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Using radio technology for in-hospital medical device connectivity

February 24, 2020 John O'Gorman
Using radio technology for in-hospital medical device connectivity

According to Gartner, 5G and high-functioning networks will accelerate mobile capabilities in healthcare and help connect more than 90 per cent of in-hospital medical devices by 2025.


While these predictions are extremely promising, they don’t consider the huge connectivity challenges hospitals experience sending data externally to medtech companies. With thick concrete walls, congested networks, and complex connected medical devices such as MRIs taking priority; 5G, Wi-Fi and Bluetooth can’t be relied on to send patient vitals, or drug and device order data from hospitals to medtech companies in real time.

 

So, how does a medtech company connect to an in-hospital device in a complex and secure manner to access patient and device data in real time?

The solution arrived in the surprising form of radio technology.

During an open day held by Trinity College, Dublin, I was shown the new prototype for Long Range Wide-Area Networks (LoRaWAN). The technology uses radio waves to broadcast data, has a range of 20 – 30 km, can broadcast a few bytes of data per day ­– which is enough to send information such as device activity or flag when vital medicine is low ­– and has a battery life of a year.

Not wanting to get ahead of ourselves, we started testing it at our Dublin HQ. The team were perplexed to see us wandering around the grounds with antenna to judge if signals could find a way through our building’s concrete and glass infrastructure; it turned out our building acted as a great model for a hospital.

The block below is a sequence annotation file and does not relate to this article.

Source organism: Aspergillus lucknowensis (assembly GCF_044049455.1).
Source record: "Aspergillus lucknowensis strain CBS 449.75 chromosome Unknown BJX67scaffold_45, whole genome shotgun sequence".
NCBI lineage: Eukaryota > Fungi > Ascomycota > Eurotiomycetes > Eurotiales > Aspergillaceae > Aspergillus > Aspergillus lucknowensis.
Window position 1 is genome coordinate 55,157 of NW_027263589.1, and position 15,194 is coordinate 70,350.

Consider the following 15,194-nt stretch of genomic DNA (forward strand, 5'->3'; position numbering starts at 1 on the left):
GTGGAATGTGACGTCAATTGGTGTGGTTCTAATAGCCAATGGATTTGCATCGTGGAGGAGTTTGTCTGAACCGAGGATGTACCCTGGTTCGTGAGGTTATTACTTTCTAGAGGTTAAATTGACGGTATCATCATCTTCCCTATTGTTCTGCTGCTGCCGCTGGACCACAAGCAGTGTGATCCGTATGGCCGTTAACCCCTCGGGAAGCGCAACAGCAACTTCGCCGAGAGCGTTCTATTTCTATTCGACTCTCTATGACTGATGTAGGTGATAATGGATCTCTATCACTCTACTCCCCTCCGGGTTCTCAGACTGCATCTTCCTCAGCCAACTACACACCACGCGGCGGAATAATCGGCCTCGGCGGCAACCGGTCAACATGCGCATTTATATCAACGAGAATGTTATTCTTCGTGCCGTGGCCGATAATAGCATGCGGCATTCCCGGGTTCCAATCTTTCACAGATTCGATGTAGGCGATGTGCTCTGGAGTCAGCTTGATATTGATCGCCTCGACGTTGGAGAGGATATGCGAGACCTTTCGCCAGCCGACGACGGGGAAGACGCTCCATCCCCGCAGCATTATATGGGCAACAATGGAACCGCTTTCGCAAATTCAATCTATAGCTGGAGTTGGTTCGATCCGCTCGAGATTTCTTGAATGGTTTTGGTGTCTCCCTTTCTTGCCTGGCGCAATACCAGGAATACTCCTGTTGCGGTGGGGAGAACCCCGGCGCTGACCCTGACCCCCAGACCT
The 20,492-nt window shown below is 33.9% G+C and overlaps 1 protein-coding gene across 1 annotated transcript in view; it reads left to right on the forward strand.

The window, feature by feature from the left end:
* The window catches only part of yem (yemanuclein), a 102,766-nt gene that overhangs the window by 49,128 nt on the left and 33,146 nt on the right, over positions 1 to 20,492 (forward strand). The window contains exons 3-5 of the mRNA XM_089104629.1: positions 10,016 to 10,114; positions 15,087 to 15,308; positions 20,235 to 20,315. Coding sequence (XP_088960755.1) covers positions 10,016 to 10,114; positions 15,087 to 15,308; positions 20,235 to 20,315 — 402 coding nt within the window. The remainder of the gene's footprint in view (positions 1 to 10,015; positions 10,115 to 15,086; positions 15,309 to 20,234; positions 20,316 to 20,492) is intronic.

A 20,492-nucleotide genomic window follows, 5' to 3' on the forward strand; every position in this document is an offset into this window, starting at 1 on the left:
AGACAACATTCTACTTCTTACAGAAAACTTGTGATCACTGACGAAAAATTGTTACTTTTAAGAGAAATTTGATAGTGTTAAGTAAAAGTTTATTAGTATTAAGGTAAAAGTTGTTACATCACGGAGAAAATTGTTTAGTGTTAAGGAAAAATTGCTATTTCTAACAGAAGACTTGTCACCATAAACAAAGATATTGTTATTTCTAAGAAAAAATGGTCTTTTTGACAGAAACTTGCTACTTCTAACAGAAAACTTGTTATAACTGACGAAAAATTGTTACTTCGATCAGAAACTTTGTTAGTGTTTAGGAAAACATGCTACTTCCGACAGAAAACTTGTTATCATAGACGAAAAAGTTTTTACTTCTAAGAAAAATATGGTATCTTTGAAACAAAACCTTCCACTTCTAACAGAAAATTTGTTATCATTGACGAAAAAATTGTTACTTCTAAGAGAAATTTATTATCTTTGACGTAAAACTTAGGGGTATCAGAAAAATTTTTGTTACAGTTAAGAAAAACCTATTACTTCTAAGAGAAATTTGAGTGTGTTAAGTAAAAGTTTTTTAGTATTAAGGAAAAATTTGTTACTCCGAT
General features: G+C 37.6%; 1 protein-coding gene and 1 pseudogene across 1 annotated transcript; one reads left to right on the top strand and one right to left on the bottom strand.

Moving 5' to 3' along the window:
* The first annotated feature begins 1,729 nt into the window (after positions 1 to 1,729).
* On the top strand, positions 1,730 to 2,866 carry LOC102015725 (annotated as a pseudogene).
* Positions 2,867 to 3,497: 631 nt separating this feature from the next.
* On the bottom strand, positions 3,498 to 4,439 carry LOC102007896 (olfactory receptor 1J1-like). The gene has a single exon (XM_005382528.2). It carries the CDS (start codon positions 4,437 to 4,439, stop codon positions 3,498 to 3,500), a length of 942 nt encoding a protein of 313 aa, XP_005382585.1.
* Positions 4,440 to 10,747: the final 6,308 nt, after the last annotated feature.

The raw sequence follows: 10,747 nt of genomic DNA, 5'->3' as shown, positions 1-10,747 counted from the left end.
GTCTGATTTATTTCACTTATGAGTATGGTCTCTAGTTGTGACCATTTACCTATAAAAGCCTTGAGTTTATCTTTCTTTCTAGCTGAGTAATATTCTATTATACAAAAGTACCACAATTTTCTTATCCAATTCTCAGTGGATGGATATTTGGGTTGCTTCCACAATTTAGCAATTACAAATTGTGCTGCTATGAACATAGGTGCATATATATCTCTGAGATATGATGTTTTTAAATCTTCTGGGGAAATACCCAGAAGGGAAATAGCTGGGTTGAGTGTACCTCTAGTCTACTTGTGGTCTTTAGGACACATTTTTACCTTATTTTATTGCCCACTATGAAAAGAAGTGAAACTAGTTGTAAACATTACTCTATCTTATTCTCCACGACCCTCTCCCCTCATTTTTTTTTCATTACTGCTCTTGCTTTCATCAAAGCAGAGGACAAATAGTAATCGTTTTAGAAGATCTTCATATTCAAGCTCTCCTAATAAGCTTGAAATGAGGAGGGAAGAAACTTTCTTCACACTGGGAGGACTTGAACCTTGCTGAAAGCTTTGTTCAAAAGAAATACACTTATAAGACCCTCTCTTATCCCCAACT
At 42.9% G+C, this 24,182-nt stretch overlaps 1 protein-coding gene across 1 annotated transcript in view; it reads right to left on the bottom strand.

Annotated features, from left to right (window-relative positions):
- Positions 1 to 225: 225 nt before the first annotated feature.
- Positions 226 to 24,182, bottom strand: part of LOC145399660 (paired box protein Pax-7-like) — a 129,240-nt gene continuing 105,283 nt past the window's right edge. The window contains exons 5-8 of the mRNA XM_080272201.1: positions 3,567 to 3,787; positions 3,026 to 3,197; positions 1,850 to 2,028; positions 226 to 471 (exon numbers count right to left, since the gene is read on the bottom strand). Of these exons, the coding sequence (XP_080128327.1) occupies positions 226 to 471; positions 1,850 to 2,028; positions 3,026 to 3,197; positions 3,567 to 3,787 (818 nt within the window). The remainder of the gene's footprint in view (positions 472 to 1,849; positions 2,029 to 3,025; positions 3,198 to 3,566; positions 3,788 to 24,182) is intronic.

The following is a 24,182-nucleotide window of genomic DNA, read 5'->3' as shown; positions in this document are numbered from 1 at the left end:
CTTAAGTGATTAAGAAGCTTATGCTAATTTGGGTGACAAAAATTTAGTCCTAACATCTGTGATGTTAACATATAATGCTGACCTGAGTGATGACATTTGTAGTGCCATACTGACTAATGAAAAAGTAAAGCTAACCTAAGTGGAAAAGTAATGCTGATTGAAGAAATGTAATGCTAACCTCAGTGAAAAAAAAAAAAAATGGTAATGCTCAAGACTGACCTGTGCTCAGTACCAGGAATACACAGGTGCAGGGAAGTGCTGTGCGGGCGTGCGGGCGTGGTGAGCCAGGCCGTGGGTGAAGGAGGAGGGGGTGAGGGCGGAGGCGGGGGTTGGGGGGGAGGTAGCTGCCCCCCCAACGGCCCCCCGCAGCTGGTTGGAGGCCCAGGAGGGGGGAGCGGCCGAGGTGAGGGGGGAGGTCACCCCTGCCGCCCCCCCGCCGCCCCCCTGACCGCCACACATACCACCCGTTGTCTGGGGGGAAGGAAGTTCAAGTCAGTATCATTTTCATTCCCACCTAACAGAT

Next, we worked with the CONNECT Centre, Trinity College to create a roadmap for the technology. We then collaborated with leading Irish universities on two aspects: Firstly, to develop bespoke antennae for using LoRaWAN in hospitals, and secondly to profile the radiation pattern from the antenna to create integration methods that would work for all hospitals, regardless of their infrastructure.

Once we’d finished the development phase, we were ready to put LoRaWAN to the test in live hospital settings. We were confident that by using the technology we could:

 

- Allow medtech companies to receive data from in-hospital connected devices after each use: By receiving data every time the device is used, medtech companies can regularly monitor device activity and flag any issues as they arise. Also, by accurately monitoring medicine inventory levels, they can avoid tying up their capital in ordering excess stock of medication, where hospitals only pay per use.

- Enable hospitals to operate more efficiently: With medtech companies able to monitor medicine inventory levels and device efficiency after each use, devices can operate at peak efficiency, and vital supplies of life-saving technology and medication never run out.

- Improve the speed and accuracy of patient care: By improving operational efficiency for medtech companies and hospitals – through the use of timely data – medical professionals have peace of mind that the right supplies will always be available for patients. Also, they no longer have to manually operate a device, or log and order medication. This frees up more of their time to spend with patients.

 

LoRaWAN is well suited for in-hospital medical device connectivity; it uses fewer routers and requires less time to install. 

Once we had a fit for purpose product, we partnered with four hospitals in Ireland and one in the US to pilot the technology and track results.

We discovered that we could use one router in conjunction with the LoRaWAN to connect an entire hospital ward, compared to the ten to 20 routers that were previously needed with conventional hospital systems. This transmitted data faster, both across and out of the hospital, and was more cost and time-effective to set up. In fact, in one hospital, installing one LoRaWAN gateway allowed us to receive transmission through the entire building, which had previously been using 300 Wi-Fi repeaters without achieving full connection. With a Wi-Fi-based system, engineers are also required to visit the hospital to program each device and router manually.

We help medtech companies and hospitals work together seamlessly to improve the quality of healthcare; this is just step one.

 

John O'Gorman

Product Innovation Manager

S3 Connected Health 

 

See the original article on Med-Tech Innovation

 

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